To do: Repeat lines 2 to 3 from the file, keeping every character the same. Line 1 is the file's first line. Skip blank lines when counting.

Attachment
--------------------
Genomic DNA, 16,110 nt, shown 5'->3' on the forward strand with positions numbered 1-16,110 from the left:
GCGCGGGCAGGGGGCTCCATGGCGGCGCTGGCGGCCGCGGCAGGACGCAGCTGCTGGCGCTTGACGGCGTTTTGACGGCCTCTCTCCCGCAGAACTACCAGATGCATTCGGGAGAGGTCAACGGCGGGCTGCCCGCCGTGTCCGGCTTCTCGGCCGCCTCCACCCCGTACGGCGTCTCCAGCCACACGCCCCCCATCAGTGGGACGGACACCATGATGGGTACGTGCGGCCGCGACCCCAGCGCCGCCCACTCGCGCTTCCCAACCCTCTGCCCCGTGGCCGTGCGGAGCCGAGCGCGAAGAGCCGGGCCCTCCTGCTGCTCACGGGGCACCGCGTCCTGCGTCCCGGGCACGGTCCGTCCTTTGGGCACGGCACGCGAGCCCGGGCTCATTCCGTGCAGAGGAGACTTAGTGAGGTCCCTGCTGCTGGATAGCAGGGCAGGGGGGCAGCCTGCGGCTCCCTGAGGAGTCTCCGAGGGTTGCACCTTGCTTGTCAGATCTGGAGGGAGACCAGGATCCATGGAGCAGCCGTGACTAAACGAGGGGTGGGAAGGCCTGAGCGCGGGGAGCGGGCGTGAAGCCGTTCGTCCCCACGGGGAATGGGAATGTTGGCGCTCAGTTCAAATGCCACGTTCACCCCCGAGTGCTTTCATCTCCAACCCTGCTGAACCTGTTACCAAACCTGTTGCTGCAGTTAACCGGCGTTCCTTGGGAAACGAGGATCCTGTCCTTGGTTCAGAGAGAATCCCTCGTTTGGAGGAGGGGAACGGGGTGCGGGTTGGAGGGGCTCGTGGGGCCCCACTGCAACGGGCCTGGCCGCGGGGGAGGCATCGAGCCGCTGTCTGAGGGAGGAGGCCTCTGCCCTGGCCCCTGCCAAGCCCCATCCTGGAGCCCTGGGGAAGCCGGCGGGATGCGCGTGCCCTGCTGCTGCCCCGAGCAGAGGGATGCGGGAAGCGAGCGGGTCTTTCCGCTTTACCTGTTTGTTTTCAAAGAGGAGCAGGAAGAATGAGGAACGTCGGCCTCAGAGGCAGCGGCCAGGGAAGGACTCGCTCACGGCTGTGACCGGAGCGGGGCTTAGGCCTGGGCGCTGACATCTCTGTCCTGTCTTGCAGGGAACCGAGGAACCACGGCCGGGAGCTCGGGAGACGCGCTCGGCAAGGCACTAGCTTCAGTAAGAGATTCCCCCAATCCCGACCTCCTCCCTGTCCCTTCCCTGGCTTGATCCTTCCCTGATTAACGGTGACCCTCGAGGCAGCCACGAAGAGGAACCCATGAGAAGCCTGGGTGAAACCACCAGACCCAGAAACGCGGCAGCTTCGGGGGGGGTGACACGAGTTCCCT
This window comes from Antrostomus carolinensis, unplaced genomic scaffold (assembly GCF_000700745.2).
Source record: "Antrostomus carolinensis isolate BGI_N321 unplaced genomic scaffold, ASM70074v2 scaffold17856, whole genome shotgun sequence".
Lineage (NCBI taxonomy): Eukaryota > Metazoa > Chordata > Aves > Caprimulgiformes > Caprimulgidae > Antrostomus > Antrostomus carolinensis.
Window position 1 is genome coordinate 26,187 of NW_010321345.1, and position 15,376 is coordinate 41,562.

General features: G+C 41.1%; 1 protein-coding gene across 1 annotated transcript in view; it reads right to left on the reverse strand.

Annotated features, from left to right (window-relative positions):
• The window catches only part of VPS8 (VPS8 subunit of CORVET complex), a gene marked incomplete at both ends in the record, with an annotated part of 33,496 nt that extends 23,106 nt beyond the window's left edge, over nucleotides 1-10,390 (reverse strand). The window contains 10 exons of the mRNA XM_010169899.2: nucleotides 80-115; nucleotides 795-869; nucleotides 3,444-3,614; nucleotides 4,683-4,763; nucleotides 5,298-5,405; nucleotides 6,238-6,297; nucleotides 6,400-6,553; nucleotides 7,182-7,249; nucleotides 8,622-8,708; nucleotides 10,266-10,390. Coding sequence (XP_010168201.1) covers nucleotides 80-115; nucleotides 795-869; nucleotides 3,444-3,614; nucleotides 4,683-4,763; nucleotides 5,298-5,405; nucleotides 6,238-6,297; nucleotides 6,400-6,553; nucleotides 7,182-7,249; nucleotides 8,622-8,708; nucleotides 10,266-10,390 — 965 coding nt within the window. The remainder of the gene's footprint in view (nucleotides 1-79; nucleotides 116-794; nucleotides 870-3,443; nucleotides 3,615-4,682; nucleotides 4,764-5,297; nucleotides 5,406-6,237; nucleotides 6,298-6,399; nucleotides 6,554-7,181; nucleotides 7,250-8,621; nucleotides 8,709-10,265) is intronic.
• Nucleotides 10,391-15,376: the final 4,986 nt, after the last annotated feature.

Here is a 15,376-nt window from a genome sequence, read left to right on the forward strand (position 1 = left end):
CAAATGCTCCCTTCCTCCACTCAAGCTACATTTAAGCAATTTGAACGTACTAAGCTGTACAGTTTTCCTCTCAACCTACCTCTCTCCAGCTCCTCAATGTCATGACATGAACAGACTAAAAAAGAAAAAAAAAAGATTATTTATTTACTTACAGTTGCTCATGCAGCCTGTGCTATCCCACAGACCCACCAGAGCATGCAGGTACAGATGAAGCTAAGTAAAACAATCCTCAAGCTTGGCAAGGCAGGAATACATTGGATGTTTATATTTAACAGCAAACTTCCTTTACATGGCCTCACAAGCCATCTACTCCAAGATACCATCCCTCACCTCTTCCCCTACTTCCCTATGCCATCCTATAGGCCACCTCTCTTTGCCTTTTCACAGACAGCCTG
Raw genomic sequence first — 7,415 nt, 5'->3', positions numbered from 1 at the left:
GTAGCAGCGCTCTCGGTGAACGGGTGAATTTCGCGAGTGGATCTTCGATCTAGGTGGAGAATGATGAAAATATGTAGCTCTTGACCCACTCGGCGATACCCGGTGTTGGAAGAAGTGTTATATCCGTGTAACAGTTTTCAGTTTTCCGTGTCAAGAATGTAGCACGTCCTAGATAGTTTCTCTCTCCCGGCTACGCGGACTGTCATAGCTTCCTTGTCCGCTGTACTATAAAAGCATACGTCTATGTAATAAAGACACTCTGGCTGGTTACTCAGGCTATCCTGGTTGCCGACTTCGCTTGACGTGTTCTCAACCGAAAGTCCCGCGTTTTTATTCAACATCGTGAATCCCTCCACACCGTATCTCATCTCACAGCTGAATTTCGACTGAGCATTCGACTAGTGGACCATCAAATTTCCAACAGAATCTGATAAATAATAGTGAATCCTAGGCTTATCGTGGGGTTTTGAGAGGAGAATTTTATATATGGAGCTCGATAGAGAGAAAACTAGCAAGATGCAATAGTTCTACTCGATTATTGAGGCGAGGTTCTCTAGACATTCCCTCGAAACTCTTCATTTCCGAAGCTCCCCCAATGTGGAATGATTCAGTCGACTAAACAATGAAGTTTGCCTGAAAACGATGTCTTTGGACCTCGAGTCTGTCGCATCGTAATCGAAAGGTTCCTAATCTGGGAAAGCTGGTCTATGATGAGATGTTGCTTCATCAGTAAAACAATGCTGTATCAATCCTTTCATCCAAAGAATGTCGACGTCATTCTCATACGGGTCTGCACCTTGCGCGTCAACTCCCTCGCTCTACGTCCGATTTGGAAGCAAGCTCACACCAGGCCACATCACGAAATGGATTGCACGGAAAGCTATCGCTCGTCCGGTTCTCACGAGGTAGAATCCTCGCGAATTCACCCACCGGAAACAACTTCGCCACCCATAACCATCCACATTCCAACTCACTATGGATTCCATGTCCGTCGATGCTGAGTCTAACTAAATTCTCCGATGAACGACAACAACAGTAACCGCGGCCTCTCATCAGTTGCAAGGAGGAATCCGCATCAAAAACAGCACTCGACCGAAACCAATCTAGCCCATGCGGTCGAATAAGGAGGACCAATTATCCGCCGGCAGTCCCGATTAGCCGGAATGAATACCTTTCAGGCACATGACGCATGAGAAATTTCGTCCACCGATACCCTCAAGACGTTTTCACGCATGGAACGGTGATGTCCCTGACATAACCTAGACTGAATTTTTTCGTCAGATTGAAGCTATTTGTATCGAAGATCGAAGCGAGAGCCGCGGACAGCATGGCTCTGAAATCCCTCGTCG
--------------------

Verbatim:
GCGCGGGCAGGGGGCTCCATGGCGGCGCTGGCGGCCGCGGCAGGACGCAGCTGCTGGCGCTTGACGGCGTTTTGACGGCCTCTCTCCCGCAGAACTACCAGATGCATTCGGGAGAGGTCAACGGCGGGCTGCCCGCCGTGTCCGGCTTCTCGGCCGCCTCCACCCCGTACGGCGTCTCCAGCCACACGCCCCCCATCAGTGGGACGGACACCATGATGGGTACGTGCGGCCGCGACCCCAGCGCCGCCCACTCGCGCTTCCCAACCCTCTGCCCCGTGGCCGTGCGGAGCCGAGCGCGAAGAGCCGGGCCCTCCTGCTGCTCACGGGGCACCGCGTCCTGCGTCCCGGGCACGGTCCGTCCTTTGGGCACGGCACGCGAGCCCGGGCTCATTCCGTGCAGAGGAGACTTAGTGAGGTCCCTGCTGCTGGATAGCAGGGCAGGGGGGCAGCCTGCGGCTCCCTGAGGAGTCTCCGAGGGTTGCACCTTGCTTGTCAGATCTGGAGGGAGACCAGGATCCATGGAGCAGCCGTGACTAAACGAGGGGTGGGAAGGCCTGAGCGCGGGGAGCGGGCGTGAAGCCGTTCGTCCCCACGGGGAATGGGAATGTTGGCGCTCAGTTCAAATGCCACGTTCACCCCCGAGTGCTTTCATCTCCAACCCTGCTGAACCTGTTACCAAACCTGTTGCTGCAGTTAACCGGCGTTCCTTGGGAAACGAGGATCCTGTCCTTGGTTCAGAGAGAATCCCTCGTTTGGAGGAGGGGAACGGGGTGCGGGTTGGAGGGGCTCGTGGGGCCCCACTGCAACGGGCCTGGCCGCGGGGGAGGCATCGAGCCGCTGTCTGAGGGAGGAGGCCTCTGCCCTGGCCCCTGCCAAGCCCCATCCTGGAGCCCTGGGGAAGCCGGCGGGATGCGCGTGCCCTGCTGCTGCCCCGAGCAGAGGGATGCGGGAAGCGAGCGGGTCTTTCCGCTTTACCTGTTTGTTTTCAAAGAGGAGCAGGAAGAATGAGGAACGTCGGCCTCAGAGGCAGCGGCCAGGGAAGGACTCGCTCACGGCTGTGACCGGAGCGGGGCTTAGGCCTGGGCGCTGACATCTCTGTCCTGTCTTGCAGGGAACCGAGGAACCACGGCCGGGAGCTCGGGAGACGCGCTCGGCAAGGCACTAGCTTCAGTAAGAGATTCCCCCAATCCCGACCTCCTCCCTGTCCCTTCCCTGGCTTGATCCTTCCCTGATTAACGGTGACCCTCGAGGCAGCCACGAAGAGGAACCCATGAGAAGCCTGGGTGAAACCACCAGACCCAGAAACGCGGCAGCTTCGGGGGGGGTGACACGAGTTCCCT
This window comes from Antrostomus carolinensis, unplaced genomic scaffold (assembly GCF_000700745.2).